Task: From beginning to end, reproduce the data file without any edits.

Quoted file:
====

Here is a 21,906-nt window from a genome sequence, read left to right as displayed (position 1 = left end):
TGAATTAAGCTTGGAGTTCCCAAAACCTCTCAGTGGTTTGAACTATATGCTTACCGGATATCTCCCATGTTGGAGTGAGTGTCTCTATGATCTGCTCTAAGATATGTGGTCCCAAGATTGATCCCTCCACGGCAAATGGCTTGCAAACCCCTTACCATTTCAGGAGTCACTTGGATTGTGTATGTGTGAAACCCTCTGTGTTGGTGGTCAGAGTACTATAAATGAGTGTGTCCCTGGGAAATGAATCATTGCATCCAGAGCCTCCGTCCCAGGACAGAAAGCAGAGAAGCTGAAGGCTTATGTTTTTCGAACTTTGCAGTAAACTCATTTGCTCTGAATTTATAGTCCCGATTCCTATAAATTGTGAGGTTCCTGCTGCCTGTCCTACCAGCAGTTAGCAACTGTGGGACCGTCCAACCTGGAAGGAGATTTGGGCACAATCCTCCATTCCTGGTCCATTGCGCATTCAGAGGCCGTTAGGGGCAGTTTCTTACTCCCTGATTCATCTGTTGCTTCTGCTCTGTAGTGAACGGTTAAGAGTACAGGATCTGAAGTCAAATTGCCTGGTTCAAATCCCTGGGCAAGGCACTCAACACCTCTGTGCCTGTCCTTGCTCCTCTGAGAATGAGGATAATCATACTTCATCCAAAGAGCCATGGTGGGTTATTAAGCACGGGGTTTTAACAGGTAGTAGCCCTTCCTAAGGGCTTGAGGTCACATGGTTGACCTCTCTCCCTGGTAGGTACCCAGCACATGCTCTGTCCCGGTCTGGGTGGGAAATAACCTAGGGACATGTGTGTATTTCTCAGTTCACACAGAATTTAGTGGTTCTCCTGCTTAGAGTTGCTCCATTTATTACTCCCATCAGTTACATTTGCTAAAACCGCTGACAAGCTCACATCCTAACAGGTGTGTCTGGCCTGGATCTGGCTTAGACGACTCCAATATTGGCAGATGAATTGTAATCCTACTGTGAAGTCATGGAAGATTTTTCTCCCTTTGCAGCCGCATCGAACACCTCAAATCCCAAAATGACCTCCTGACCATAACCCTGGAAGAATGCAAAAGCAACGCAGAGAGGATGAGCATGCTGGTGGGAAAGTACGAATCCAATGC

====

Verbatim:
Here is a 21,906-nt window from a genome sequence, read left to right as displayed (position 1 = left end):
TGAATTAAGCTTGGAGTTCCCAAAACCTCTCAGTGGTTTGAACTATATGCTTACCGGATATCTCCCATGTTGGAGTGAGTGTCTCTATGATCTGCTCTAAGATATGTGGTCCCAAGATTGATCCCTCCACGGCAAATGGCTTGCAAACCCCTTACCATTTCAGGAGTCACTTGGATTGTGTATGTGTGAAACCCTCTGTGTTGGTGGTCAGAGTACTATAAATGAGTGTGTCCCTGGGAAATGAATCATTGCATCCAGAGCCTCCGTCCCAGGACAGAAAGCAGAGAAGCTGAAGGCTTATGTTTTTCGAACTTTGCAGTAAACTCATTTGCTCTGAATTTATAGTCCCGATTCCTATAAATTGTGAGGTTCCTGCTGCCTGTCCTACCAGCAGTTAGCAACTGTGGGACCGTCCAACCTGGAAGGAGATTTGGGCACAATCCTCCATTCCTGGTCCATTGCGCATTCAGAGGCCGTTAGGGGCAGTTTCTTACTCCCTGATTCATCTGTTGCTTCTGCTCTGTAGTGAACGGTTAAGAGTACAGGATCTGAAGTCAAATTGCCTGGTTCAAATCCCTGGGCAAGGCACTCAACACCTCTGTGCCTGTCCTTGCTCCTCTGAGAATGAGGATAATCATACTTCATCCAAAGAGCCATGGTGGGTTATTAAGCACGGGGTTTTAACAGGTAGTAGCCCTTCCTAAGGGCTTGAGGTCACATGGTTGACCTCTCTCCCTGGTAGGTACCCAGCACATGCTCTGTCCCGGTCTGGGTGGGAAATAACCTAGGGACATGTGTGTATTTCTCAGTTCACACAGAATTTAGTGGTTCTCCTGCTTAGAGTTGCTCCATTTATTACTCCCATCAGTTACATTTGCTAAAACCGCTGACAAGCTCACATCCTAACAGGTGTGTCTGGCCTGGATCTGGCTTAGACGACTCCAATATTGGCAGATGAATTGTAATCCTACTGTGAAGTCATGGAAGATTTTTCTCCCTTTGCAGCCGCATCGAACACCTCAAATCCCAAAATGACCTCCTGACCATAACCCTGGAAGAATGCAAAAGCAACGCAGAGAGGATGAGCATGCTGGTGGGAAAGTACGAATCCAATGC